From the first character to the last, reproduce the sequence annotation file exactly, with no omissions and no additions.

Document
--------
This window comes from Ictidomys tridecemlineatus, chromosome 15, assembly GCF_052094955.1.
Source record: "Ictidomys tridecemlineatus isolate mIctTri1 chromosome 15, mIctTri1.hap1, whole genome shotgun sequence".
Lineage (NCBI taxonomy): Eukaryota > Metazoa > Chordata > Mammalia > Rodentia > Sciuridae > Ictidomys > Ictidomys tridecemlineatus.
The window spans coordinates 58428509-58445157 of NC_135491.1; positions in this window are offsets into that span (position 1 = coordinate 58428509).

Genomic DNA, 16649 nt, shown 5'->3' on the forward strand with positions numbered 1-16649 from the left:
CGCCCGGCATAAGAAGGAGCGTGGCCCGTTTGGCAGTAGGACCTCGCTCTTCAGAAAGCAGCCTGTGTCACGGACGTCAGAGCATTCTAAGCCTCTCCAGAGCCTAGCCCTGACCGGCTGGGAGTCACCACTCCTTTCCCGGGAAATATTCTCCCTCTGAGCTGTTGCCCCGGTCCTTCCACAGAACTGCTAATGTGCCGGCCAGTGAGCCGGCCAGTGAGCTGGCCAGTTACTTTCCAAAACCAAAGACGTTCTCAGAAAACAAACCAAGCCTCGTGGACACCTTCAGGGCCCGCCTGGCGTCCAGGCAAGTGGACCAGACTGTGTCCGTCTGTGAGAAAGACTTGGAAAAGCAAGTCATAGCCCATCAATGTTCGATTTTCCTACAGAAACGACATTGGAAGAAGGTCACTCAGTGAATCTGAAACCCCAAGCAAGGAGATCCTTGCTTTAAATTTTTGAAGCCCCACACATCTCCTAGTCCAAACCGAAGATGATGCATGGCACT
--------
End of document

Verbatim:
This window comes from Ictidomys tridecemlineatus, chromosome 15, assembly GCF_052094955.1.
Source record: "Ictidomys tridecemlineatus isolate mIctTri1 chromosome 15, mIctTri1.hap1, whole genome shotgun sequence".
Lineage (NCBI taxonomy): Eukaryota > Metazoa > Chordata > Mammalia > Rodentia > Sciuridae > Ictidomys > Ictidomys tridecemlineatus.
The window spans coordinates 58428509-58445157 of NC_135491.1; positions in this window are offsets into that span (position 1 = coordinate 58428509).

Genomic DNA, 16649 nt, shown 5'->3' on the forward strand with positions numbered 1-16649 from the left:
CGCCCGGCATAAGAAGGAGCGTGGCCCGTTTGGCAGTAGGACCTCGCTCTTCAGAAAGCAGCCTGTGTCACGGACGTCAGAGCATTCTAAGCCTCTCCAGAGCCTAGCCCTGACCGGCTGGGAGTCACCACTCCTTTCCCGGGAAATATTCTCCCTCTGAGCTGTTGCCCCGGTCCTTCCACAGAACTGCTAATGTGCCGGCCAGTGAGCCGGCCAGTGAGCTGGCCAGTTACTTTCCAAAACCAAAGACGTTCTCAGAAAACAAACCAAGCCTCGTGGACACCTTCAGGGCCCGCCTGGCGTCCAGGCAAGTGGACCAGACTGTGTCCGTCTGTGAGAAAGACTTGGAAAAGCAAGTCATAGCCCATCAATGTTCGATTTTCCTACAGAAACGACATTGGAAGAAGGTCACTCAGTGAATCTGAAACCCCAAGCAAGGAGATCCTTGCTTTAAATTTTTGAAGCCCCACACATCTCCTAGTCCAAACCGAAGATGATGCATGGCACT